Elliotte Friedman took a few weeks off to recharge and vacation with his family after the opening of July 1 free agency, and he’s currently busy covering the Olympics.
Between then and now, though, the hockey Insider reflected on the off-season changes made by the Montreal Canadiens during an appearance on NHL Network.
Friedman was asked if he agreed with Arpon Basu’s assessment of the goings-on in Montreal as a ‘nuclear summer.’
“Yes, I do agree with that. It’s hard not to,” noted Friedman on July 22. They made a franchise-altering decision, one that’s going to have ramifications for years to come. It’s hard to disagree with Arpon’s conclusion there.
“… I was at a Canadiens game late in the season and I talked to a player about it, and he goes to me, ‘All the coaches here and the GM here, they think we’re soft. They think we’re soft mentally, and they think we’re soft physically because of what happened when Carey Price went out.’ And I think the players expected something huge was going to happen.
“I listened to the clip package you guys put together there, and the one thing I really do believe is that the Montreal Canadiens decided they were going to trade P.K. Subban before his no-trade clause kicked in on July 1. That this was a decision they had decided they were going to do. They pursued it before the draft. They couldn’t get in position where they were going to draft Dubois, who went to Columbus. And then the Shea Weber option came out.
“I just think they looked at this group and they said, ‘We can’t have this group together again because they were too soft, and we’re making a change.’ And they went for a guy who definitely doesn’t have a reputation for being soft.”
How will swapping out P.K. Subban with Shea Weber impact the Canadiens on the ice?
“I think if you look at Subban, he won the Norris Trophy in 2013,” noted Friedman. “And I do think that he is a much better player now than he was then. As David Poile said in those clips, you talk about the spectacular nature of the way he looks. He’s a lot better at the little things now too. It’s very hard to forecheck him because he’s so strong. You hit him and you bounce off him. And you take a look at a lot of those Montreal defensemen, especially Markov – when they played with him, they were better. That’s important.
“I think where it changes them is there’s a certain nastiness that’s now going to come to their game that I think they were lacking.
“I think the other thing is too is, Marc Bergevin – and I’ve asked him about this before – he doesn’t like his defensemen to carry the puck up as much. He thinks if defensemen carry the puck up, the game slows down for your team because the forwards have to wait there. P.K. liked to carry it, although he did try to change his game because they asked him. Weber is a guy who won’t do that as much. They’ll get the puck up. And I do think for the way that Bergevin wants them to play, Weber is a good fit for that.”
The addition of Andrew Shaw then, goes along with the mindset of wanting to change the team’s identity and get grittier.
“I think there’s definitely a lot of that true,” said Friedman. “Marc Bergevin has another quote he uses a lot. ‘I love to have guys who cannot stand to lose.’ And I think it goes back to the theme of this conversation that we’ve been having so far, and that is that Marc Bergevin felt his team last year was way too accepting of defeat. They went in that avalanche. They kept on losing and losing and losing and it snowballed. And nobody could stop it. Without Carey Price, they fell apart as a team. And I think he’s looking for guys who won’t tolerate that mentality. Guys who will do something to try and change it. Shaw is absolutely a critical piece of that. He’s the guy Joel Quenneville said last year was irreplaceable. Jonathan Toews, I remember him saying that he was looking at the group that they had, and said of all the guys we can’t afford to lose that we might lose, Shaw is that guy.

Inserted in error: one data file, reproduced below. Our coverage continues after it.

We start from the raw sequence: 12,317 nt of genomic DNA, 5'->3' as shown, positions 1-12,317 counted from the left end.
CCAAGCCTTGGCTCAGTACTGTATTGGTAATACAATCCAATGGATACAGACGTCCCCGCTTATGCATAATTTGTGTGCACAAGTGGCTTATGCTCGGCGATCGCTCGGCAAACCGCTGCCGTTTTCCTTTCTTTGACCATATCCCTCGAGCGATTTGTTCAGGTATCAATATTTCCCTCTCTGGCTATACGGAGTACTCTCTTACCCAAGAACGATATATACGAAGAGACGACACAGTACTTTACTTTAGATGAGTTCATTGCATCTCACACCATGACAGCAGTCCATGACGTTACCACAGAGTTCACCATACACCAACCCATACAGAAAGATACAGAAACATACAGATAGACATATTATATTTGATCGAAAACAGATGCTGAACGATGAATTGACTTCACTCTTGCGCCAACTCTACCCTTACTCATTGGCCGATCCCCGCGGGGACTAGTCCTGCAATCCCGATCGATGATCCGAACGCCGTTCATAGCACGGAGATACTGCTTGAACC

“So there’s no question to me that they are looking for Shaw and Weber to change the mentality in addition to the way they compete and play on the ice.”
We’ve seen the theme of the Canadiens’ perspective of their moves during this Friedman segment thus far. When it comes to the signing of Alexander Radulov to a one-year, $5.75 million pact then, NHL Network analyst E.J. Hradek delivered a transition that succinctly reflected what many hockey fans were thinking.
“I kind of find it a little hard to believe that you’re looking to have this ultra-competitive team and then go out to get a guy that really has questionable character, you’d have to say, based on what we’ve seen so far in his life,” said Hradek.
“I think it’s a very fair question,” agreed Friedman. “There’s a definite ‘prove it’ component to Radulov. Nobody has ever questioned this guy’s skill. He’s really talented. But people have always questioned the will.
“And even in Russia, it wasn’t always easy with him. This is a guy who this year was supposed to be at the world championships. Russian was expecting him at their camp and he was in New York, fielding NHL offers. So even in Russia, I think there are people who would look at him and say, ‘Yeah, he was here, but we won’t miss him.’
“He’s the ultimate ‘prove it’ guy. I think the only thing I like about this is that the Canadiens only signed him for a year. Radulov was looking for a lot more in terms of money and term. He didn’t get it. I think the thing you have to be careful about if you’re the Canadiens is, is he’s a model citizen for a year and then you extend him for multiple years and it reverts. I think that’s the biggest decision the Canadiens are going to have is, if this guy does have a great season, now what do we do contract-wise. Because I’d be concerned, and I’d be worried.”
Source: NHL Network/ Transcript: Nichols